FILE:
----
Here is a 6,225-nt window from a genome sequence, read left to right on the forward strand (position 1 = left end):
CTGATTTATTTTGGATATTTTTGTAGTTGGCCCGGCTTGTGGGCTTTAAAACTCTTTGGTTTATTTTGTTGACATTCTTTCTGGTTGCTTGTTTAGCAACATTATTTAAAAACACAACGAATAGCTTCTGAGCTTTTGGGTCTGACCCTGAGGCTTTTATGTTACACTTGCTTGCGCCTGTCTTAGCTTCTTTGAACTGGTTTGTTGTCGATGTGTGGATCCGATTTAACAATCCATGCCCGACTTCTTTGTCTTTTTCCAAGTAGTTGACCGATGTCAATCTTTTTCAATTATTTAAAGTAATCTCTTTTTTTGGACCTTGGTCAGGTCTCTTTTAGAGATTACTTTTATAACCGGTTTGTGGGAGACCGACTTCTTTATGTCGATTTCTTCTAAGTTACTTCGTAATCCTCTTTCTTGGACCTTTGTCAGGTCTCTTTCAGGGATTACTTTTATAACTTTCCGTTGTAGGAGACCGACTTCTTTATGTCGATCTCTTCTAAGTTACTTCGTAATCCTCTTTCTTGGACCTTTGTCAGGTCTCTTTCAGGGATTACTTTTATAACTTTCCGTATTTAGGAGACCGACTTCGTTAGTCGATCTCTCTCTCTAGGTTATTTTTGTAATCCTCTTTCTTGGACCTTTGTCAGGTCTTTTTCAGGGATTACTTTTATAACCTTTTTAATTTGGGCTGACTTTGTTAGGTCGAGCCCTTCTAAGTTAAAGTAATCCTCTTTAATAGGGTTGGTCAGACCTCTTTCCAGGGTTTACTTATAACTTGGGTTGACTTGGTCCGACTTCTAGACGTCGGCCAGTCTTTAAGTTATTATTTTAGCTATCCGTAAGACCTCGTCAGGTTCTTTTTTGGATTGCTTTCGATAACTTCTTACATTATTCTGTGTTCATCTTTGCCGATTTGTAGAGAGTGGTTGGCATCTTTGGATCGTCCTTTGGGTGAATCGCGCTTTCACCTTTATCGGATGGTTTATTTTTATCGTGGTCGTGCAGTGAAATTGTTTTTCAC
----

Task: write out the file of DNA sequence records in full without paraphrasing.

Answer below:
Here is a 6,225-nt window from a genome sequence, read left to right on the forward strand (position 1 = left end):
CTGATTTATTTTGGATATTTTTGTAGTTGGCCCGGCTTGTGGGCTTTAAAACTCTTTGGTTTATTTTGTTGACATTCTTTCTGGTTGCTTGTTTAGCAACATTATTTAAAAACACAACGAATAGCTTCTGAGCTTTTGGGTCTGACCCTGAGGCTTTTATGTTACACTTGCTTGCGCCTGTCTTAGCTTCTTTGAACTGGTTTGTTGTCGATGTGTGGATCCGATTTAACAATCCATGCCCGACTTCTTTGTCTTTTTCCAAGTAGTTGACCGATGTCAATCTTTTTCAATTATTTAAAGTAATCTCTTTTTTTGGACCTTGGTCAGGTCTCTTTTAGAGATTACTTTTATAACCGGTTTGTGGGAGACCGACTTCTTTATGTCGATTTCTTCTAAGTTACTTCGTAATCCTCTTTCTTGGACCTTTGTCAGGTCTCTTTCAGGGATTACTTTTATAACTTTCCGTTGTAGGAGACCGACTTCTTTATGTCGATCTCTTCTAAGTTACTTCGTAATCCTCTTTCTTGGACCTTTGTCAGGTCTCTTTCAGGGATTACTTTTATAACTTTCCGTATTTAGGAGACCGACTTCGTTAGTCGATCTCTCTCTCTAGGTTATTTTTGTAATCCTCTTTCTTGGACCTTTGTCAGGTCTTTTTCAGGGATTACTTTTATAACCTTTTTAATTTGGGCTGACTTTGTTAGGTCGAGCCCTTCTAAGTTAAAGTAATCCTCTTTAATAGGGTTGGTCAGACCTCTTTCCAGGGTTTACTTATAACTTGGGTTGACTTGGTCCGACTTCTAGACGTCGGCCAGTCTTTAAGTTATTATTTTAGCTATCCGTAAGACCTCGTCAGGTTCTTTTTTGGATTGCTTTCGATAACTTCTTACATTATTCTGTGTTCATCTTTGCCGATTTGTAGAGAGTGGTTGGCATCTTTGGATCGTCCTTTGGGTGAATCGCGCTTTCACCTTTATCGGATGGTTTATTTTTATCGTGGTCGTGCAGTGAAATTGTTTTTCAC